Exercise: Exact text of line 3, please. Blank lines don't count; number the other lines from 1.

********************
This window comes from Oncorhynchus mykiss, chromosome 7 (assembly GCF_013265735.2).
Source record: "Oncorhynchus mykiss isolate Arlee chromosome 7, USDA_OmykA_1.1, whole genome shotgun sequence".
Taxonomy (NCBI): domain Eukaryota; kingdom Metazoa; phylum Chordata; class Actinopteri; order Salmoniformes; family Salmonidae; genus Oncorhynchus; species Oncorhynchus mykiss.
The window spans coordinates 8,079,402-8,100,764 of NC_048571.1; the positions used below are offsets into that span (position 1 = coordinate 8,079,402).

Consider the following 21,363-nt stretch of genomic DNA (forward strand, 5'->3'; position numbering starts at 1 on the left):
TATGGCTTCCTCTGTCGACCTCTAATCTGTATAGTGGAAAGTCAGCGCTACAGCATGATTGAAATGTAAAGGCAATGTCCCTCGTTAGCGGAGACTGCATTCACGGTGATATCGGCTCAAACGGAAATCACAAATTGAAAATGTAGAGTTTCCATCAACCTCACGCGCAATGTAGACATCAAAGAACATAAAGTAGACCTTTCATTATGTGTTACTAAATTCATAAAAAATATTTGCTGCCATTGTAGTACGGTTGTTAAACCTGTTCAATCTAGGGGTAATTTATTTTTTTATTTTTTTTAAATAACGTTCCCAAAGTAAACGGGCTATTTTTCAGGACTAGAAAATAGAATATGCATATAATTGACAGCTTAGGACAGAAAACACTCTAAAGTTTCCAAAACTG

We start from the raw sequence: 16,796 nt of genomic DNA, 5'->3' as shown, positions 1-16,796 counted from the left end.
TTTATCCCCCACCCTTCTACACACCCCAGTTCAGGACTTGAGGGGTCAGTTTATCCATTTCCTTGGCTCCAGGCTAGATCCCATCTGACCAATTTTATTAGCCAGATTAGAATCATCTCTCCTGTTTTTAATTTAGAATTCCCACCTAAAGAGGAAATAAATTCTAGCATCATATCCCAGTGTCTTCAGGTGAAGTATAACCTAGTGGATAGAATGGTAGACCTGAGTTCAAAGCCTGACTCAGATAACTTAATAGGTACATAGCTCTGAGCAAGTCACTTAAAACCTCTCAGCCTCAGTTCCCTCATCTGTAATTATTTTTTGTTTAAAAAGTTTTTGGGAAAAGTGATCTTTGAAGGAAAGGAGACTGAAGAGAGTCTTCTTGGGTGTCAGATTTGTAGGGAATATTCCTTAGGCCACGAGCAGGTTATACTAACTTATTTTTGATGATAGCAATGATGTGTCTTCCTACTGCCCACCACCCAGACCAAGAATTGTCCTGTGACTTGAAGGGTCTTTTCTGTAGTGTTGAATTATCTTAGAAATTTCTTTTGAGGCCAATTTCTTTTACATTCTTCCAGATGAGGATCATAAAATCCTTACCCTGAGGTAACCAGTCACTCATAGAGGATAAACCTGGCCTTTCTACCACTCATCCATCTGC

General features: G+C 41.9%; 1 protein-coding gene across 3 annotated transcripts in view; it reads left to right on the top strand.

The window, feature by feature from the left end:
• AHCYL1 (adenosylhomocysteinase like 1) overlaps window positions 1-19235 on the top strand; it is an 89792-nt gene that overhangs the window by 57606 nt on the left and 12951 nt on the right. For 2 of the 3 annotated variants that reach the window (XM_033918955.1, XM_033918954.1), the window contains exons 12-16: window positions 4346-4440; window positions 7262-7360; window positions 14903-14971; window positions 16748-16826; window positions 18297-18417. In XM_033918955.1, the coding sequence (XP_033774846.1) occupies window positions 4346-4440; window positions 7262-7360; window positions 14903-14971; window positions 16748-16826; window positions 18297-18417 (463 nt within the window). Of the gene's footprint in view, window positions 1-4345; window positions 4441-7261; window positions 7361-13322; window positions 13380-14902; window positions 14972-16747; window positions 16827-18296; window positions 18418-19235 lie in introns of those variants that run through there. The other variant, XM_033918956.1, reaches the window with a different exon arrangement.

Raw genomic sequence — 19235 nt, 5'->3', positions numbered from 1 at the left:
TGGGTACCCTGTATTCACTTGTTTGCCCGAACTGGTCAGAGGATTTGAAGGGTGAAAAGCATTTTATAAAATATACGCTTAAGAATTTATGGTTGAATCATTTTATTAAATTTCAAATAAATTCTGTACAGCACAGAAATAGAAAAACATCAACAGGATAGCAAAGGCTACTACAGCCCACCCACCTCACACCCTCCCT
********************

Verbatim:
Taxonomy (NCBI): domain Eukaryota; kingdom Metazoa; phylum Chordata; class Actinopteri; order Salmoniformes; family Salmonidae; genus Oncorhynchus; species Oncorhynchus mykiss.